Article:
The Bee and the Orchid
As human beings, we often mistake the big things surrounding our world as the little things. Take flowers as an example, without flourishing plants everything we’ve ever known would be replaced by abundances of green monotone. Not only do they supply a food source to aeronautical pollinators, such as bees, but also allow essential life.
Bees and orchids share a mutualistic symbiotic relationship, in which complementation occurs without harm. In fact, each organism depends on the other for individual life support. Theoretically, if there were no orchids to pollinate – there certainly wouldn’t be any bees to survive. Initially, orchids are not capable of living on their own nor can the bee attract its mate astray from the significant scent.
When you happen to dissect the orchid itself, its found to be precisely constructed for the flying insect. The flower lends the bee a “landing platform” and later fills their stomachs when collecting perfumes. Orchids stick packets of pollen onto the bees that soon become honey when water within it diminishes.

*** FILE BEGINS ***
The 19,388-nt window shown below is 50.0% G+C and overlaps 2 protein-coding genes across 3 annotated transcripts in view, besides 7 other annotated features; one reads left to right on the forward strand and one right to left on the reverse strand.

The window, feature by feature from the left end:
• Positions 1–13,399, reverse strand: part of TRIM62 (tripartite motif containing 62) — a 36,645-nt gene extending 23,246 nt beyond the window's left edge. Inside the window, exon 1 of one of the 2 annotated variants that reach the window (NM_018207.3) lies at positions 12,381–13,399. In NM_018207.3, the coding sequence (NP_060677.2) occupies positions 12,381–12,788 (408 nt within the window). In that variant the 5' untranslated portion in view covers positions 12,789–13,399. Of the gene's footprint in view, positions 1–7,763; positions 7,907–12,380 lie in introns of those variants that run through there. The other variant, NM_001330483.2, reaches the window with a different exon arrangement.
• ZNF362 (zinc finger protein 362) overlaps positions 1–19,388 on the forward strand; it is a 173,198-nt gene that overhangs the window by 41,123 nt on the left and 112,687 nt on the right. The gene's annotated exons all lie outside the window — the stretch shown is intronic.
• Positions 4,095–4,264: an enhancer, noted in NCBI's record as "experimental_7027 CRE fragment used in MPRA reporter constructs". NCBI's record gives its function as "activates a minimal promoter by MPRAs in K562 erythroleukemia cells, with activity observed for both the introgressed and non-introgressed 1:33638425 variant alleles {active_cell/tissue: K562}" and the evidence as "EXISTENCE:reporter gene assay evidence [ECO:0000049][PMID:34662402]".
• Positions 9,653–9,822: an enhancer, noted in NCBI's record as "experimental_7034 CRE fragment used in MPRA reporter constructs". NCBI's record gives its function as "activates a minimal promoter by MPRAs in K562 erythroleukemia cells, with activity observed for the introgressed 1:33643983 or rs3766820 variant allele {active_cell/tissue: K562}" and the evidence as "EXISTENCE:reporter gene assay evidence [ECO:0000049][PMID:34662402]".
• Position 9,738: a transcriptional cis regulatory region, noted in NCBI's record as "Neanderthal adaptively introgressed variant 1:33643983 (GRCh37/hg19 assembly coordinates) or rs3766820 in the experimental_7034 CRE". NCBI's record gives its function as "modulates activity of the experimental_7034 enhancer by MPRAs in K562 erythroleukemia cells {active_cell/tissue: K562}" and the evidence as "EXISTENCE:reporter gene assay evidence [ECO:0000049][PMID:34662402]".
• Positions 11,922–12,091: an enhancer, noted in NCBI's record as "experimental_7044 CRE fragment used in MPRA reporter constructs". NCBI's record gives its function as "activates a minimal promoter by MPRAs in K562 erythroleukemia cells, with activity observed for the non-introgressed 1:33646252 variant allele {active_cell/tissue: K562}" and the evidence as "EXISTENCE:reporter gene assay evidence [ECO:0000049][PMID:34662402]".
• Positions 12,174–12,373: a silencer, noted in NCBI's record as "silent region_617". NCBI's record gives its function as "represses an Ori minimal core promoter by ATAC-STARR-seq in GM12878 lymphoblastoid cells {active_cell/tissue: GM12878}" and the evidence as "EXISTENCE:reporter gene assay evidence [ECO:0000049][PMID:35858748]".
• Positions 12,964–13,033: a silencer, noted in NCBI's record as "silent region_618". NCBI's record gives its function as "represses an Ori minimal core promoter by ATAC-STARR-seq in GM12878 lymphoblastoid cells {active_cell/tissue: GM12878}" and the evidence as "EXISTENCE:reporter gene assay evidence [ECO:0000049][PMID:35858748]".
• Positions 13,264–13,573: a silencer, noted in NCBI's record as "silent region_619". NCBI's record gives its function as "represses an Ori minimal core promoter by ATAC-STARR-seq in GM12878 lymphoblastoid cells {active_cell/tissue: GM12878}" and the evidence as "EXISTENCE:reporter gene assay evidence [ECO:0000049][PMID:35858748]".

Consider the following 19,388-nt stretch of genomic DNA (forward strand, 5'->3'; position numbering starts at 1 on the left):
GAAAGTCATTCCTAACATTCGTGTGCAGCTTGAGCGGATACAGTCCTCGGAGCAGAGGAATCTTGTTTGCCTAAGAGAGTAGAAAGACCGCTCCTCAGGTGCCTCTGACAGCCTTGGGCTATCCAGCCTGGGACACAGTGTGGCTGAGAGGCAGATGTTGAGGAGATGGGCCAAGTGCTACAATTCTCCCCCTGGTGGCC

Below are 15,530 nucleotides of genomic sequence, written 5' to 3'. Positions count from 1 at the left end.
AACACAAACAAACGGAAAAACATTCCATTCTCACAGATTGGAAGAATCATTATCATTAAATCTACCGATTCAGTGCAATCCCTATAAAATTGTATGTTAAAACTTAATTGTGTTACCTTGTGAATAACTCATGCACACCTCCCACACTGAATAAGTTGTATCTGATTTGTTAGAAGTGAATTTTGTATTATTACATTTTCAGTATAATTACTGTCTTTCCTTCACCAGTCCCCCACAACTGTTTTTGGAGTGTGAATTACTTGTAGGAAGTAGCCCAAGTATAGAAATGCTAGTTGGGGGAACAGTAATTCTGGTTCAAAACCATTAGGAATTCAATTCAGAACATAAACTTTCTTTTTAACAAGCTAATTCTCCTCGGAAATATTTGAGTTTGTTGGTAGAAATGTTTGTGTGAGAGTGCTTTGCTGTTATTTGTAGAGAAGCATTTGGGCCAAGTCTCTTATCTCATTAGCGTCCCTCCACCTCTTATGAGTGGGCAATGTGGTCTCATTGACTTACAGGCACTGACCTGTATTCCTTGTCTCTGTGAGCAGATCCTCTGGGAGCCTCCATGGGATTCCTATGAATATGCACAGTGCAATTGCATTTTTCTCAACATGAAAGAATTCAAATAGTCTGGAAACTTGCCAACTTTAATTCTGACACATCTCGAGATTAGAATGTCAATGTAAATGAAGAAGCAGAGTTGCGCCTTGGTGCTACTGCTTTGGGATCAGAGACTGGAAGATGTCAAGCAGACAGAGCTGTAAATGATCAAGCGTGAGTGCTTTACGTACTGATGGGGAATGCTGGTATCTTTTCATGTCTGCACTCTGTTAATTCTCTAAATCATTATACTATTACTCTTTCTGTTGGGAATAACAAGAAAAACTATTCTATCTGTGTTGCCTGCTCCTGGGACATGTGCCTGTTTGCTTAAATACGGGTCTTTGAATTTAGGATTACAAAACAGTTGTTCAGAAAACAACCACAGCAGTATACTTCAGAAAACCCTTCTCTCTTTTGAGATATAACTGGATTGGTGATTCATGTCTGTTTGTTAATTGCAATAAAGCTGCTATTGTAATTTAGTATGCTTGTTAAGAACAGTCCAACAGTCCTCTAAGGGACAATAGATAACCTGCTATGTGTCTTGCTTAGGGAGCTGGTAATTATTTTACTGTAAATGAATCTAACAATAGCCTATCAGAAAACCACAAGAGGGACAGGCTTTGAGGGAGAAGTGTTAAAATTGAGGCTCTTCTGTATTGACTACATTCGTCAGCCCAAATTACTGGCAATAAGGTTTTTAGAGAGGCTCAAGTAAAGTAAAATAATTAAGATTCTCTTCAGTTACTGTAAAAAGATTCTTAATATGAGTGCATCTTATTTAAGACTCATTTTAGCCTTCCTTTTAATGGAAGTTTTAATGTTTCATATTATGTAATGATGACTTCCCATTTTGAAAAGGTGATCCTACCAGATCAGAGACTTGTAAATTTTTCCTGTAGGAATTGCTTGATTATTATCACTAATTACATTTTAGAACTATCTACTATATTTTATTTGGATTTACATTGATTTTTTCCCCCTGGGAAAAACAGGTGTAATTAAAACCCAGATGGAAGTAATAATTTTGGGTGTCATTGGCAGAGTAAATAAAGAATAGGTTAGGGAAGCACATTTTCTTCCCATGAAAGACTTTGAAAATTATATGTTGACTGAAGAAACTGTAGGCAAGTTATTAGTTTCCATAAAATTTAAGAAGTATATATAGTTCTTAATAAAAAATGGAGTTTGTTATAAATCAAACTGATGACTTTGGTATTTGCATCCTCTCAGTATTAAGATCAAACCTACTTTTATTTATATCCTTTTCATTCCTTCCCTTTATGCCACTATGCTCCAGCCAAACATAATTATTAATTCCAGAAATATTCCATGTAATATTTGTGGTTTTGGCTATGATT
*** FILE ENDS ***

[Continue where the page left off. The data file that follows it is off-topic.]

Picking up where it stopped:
A few orchids depend entirely on pollination of male bees for reproduction and substance. Additionally, these flowers are known for, believe it or not, mimicking other botanical organisms. When pollinated by hummingbirds and butterflies, orchids are perceived to be much warmer colors. Whereas when nectar lovers decide to feed, they tend to mimic antlers of other plant types by coloring blotchy yellow.
With that in mind, the symbiotic relationship between the orchid and the bee entails a certain partnership, in which not all organisms merely exist through one single species. We can justify that multiple relationships adequately display how interconnected the natural world really may be. After all, to what extent is the orchid benefiting without the bee or in other case, what good is the bee without the orchid. As we all rightly wonder, what came first the chicken or the egg?
Kate, Ihle. "Bee Jeweled." Orchid Bees. ASU - Ask A Biologist, 4 Dec. 2012. Web. 07 Sept. 2014.
MORETHINKING. "The Orchid and the Bee (An Introduction to Symbiosis in Nature)." More Thinking. More Thinking, n.d. Web. 07 Sept. 2014.
Company, Houghton Miffin. "Symbiotic+Relationships." The Free Dictionary. Farlex, n.d. Web. 07 Sept. 2014.
Horak, David. "Orchids and Their Pollinators." Brooklyn Botanic Garden. BBG, 1 Apr. 2004. Web. 07 Sept. 2014.
Orkin. "What Do Honey Bees Collect: Bee Pollen Collection." Orkin. Orkin, n.d. Web. 07 Sept. 2014.